The relationship between the Doctor and Ace grew deeper and darker in Season 26, with his unorthodox “teaching” methods challenging her to become a stronger person. The season finished just before Christmas 1989. Doctor Who was not recommissioned for the new decade. Survival came to mark the end of an era.
The Seventh Doctor
Ace, in her final televised appearance.
Ace returns to the place of her birth, but her friends have all but disappeared. The Doctor is suspicious of the local cats, and with good reason. When they’re transported to the dying planet of the Cheetah People, he meets an old enemy looking for a way home…
The story so far…
- Survival is set in the London suburb of Perivale, where Ace originally grew up. In her teenage years, a chemistry experiment whisked her away to Iceworld, where she met the Doctor (in reality, the time-storm was caused by Fenric, who used Ace as part of a trap for the Doctor). Her mum reported her as missing, her friends assumed she was dead.
- The Master has escaped from the trap set by the Valeyard at the end of the Sixth Doctor’s trial. At some point after that, he travelled to the Cheetah Planet and became “bewitched” by it.
The Doctor’s final battle with the Master?
The Doctor: There are worlds out there where the sky is burning, where the sea’s asleep and the rivers dream. People made of smoke and cities made of song. Somewhere there’s danger, somewhere there’s injustice, somewhere else the tea’s getting cold. Come on Ace, we’ve got work to do.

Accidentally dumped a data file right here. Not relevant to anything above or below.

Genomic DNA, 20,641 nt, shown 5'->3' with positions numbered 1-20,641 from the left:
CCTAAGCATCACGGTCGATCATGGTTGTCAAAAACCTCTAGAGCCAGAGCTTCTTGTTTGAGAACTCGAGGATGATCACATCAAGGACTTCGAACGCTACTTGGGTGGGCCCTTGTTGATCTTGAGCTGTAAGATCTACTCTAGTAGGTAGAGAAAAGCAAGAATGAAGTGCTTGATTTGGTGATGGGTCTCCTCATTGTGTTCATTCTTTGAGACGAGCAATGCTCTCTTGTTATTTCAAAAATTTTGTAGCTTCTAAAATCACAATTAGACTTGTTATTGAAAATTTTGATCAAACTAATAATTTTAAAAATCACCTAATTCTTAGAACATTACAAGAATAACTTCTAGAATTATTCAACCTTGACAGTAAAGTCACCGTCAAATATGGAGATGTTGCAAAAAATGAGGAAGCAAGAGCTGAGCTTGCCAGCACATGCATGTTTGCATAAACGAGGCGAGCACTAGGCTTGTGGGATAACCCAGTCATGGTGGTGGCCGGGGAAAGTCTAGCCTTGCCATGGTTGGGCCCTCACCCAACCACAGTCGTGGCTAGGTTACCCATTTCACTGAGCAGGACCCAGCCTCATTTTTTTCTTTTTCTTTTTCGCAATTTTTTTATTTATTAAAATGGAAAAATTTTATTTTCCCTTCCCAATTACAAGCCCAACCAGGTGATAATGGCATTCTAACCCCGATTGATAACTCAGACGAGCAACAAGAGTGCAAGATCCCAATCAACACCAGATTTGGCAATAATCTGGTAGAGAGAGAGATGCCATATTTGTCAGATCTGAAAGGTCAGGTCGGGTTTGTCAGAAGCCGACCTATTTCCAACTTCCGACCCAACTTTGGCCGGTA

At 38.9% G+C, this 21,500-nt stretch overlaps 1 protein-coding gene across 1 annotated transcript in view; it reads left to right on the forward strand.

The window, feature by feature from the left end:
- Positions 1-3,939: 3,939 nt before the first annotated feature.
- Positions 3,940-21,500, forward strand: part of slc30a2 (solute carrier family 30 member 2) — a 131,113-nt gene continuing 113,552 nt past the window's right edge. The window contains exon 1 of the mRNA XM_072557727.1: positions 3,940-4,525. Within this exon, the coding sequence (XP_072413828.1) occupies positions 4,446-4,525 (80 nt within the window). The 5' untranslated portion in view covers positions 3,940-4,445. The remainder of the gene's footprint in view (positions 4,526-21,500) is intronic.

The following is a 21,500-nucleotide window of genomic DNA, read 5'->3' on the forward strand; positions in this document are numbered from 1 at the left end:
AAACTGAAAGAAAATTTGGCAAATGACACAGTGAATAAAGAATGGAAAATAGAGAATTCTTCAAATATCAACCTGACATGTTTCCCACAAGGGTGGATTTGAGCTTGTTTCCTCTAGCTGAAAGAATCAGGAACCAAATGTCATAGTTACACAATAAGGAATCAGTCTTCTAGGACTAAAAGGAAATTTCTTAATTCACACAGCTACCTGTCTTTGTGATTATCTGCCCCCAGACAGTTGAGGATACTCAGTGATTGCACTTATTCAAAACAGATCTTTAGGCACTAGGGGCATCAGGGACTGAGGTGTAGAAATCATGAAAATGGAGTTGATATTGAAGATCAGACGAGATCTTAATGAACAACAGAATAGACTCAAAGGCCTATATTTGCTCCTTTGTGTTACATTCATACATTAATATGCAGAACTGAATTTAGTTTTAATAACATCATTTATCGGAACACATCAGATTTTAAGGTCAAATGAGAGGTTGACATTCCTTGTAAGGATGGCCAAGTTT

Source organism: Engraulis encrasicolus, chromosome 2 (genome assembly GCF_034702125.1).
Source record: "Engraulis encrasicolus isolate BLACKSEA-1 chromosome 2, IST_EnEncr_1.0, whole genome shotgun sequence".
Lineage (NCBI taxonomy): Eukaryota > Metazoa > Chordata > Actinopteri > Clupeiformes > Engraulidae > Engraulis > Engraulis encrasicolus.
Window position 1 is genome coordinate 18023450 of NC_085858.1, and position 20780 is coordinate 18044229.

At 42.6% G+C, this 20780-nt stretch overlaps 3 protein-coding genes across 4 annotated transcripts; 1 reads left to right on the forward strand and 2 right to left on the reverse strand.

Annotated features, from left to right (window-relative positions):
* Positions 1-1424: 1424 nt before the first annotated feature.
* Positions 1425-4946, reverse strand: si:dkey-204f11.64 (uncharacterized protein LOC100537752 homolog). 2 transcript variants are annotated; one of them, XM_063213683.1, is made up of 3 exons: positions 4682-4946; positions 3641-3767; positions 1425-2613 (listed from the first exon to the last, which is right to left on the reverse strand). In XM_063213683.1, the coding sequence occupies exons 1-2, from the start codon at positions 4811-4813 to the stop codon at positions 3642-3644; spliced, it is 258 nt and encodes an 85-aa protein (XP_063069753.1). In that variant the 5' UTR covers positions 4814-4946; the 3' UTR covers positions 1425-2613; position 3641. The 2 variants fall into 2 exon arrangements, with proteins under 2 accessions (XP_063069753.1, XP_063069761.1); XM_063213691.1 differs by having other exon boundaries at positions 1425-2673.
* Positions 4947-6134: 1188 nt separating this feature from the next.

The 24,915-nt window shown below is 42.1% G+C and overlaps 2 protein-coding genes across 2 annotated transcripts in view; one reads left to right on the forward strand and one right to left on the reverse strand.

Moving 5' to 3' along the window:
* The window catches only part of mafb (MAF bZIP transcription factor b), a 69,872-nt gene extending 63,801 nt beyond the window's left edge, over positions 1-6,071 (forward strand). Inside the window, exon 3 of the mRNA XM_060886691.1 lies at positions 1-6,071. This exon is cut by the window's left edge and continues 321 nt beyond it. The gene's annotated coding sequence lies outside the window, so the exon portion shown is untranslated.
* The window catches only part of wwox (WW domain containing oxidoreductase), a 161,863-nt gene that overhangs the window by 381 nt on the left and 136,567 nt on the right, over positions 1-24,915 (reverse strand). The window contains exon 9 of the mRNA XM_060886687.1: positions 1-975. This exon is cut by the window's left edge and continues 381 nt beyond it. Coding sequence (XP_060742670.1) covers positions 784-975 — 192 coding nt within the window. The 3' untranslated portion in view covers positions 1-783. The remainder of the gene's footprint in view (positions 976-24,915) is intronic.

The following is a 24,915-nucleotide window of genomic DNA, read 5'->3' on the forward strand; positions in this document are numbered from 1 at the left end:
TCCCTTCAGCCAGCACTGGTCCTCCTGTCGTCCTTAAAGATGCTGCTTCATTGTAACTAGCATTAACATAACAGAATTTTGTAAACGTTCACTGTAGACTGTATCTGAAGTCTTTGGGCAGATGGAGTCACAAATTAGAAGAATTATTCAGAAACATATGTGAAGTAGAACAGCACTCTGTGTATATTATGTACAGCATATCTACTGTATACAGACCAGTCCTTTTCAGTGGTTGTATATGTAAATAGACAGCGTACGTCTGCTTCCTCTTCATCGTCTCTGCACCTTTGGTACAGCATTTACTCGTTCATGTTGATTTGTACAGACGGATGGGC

Why it’s worth a watch
Survival is the culmination of the previous three adventures, which see Ace grow from scrappy teenage girl to powerful young woman. And her journey echoes a change in the series - the storylines and dialogue maturing to suit a more discerning young adult audience - illustrated best by the haunting and intimate scene where Ace feeds the injured Cheetah Kara. Anthony Ainley turns in his best performance as a brutal, bestial Master, and the developments in computer effects (combined with a long hot summer!) make the Cheetah Planet look extraordinary. Seeing the TARDIS parked on the drive of a suburban house still packs a real thrill, as does Andrew Cartmel’s lump-in-the-throat final monologue for the Doctor.